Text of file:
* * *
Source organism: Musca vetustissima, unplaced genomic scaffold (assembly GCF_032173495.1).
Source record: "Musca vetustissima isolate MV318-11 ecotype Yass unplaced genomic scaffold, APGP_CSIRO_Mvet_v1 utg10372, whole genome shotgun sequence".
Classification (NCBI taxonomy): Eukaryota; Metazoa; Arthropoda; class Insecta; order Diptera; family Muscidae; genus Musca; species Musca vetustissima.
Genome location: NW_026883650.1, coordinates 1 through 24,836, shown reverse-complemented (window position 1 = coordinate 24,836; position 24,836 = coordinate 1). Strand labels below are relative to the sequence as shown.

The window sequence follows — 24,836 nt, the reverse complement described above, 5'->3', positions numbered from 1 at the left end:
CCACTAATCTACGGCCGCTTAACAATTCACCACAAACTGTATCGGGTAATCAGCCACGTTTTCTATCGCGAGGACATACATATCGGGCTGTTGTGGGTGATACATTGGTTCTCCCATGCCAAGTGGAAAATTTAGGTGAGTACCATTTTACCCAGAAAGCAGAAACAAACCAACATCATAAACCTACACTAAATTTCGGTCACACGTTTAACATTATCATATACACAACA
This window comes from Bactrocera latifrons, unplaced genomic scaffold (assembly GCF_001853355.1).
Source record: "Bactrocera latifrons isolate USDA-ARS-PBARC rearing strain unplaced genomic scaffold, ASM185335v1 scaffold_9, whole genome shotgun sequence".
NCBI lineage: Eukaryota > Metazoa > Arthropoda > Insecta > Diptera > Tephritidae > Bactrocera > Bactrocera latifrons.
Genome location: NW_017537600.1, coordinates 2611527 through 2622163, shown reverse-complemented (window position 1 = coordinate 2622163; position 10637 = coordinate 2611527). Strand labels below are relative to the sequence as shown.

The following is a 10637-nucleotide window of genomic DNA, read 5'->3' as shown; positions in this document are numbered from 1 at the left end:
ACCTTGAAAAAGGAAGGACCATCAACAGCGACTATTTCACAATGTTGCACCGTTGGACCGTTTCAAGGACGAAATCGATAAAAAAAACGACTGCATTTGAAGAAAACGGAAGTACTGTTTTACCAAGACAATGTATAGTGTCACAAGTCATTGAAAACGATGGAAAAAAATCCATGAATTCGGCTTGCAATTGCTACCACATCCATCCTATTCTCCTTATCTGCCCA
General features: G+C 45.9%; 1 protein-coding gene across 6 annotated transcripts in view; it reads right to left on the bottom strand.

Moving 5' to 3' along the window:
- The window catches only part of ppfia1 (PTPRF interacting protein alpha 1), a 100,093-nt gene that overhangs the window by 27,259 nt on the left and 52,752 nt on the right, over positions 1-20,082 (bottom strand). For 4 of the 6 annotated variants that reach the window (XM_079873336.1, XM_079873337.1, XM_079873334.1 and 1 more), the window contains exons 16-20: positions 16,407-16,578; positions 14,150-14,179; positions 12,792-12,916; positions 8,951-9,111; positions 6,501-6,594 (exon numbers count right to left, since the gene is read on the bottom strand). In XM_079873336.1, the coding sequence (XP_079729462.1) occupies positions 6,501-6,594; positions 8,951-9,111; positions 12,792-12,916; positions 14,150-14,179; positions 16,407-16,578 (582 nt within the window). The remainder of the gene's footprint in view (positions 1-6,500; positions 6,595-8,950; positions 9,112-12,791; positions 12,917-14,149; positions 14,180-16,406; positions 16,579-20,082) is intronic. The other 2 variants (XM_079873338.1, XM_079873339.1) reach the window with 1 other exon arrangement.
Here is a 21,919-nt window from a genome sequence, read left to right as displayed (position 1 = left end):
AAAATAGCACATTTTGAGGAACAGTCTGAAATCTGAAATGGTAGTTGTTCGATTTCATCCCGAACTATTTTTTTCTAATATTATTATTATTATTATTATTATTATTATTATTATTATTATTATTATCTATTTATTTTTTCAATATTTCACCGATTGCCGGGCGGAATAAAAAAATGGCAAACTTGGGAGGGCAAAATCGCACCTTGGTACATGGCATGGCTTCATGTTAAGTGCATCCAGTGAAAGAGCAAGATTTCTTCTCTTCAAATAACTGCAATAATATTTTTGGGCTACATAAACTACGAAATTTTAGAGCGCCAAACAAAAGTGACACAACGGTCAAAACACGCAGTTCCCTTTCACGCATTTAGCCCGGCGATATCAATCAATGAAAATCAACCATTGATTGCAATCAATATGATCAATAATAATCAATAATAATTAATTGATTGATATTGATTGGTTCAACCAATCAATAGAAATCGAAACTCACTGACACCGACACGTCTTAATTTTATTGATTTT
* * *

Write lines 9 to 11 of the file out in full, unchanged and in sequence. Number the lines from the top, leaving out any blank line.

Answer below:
NCBI lineage: Eukaryota > Metazoa > Arthropoda > Insecta > Diptera > Tephritidae > Bactrocera > Bactrocera latifrons.
Genome location: NW_017537600.1, coordinates 2611527 through 2622163, shown reverse-complemented (window position 1 = coordinate 2622163; position 10637 = coordinate 2611527). Strand labels below are relative to the sequence as shown.

The following is a 10637-nucleotide window of genomic DNA, read 5'->3' as shown; positions in this document are numbered from 1 at the left end: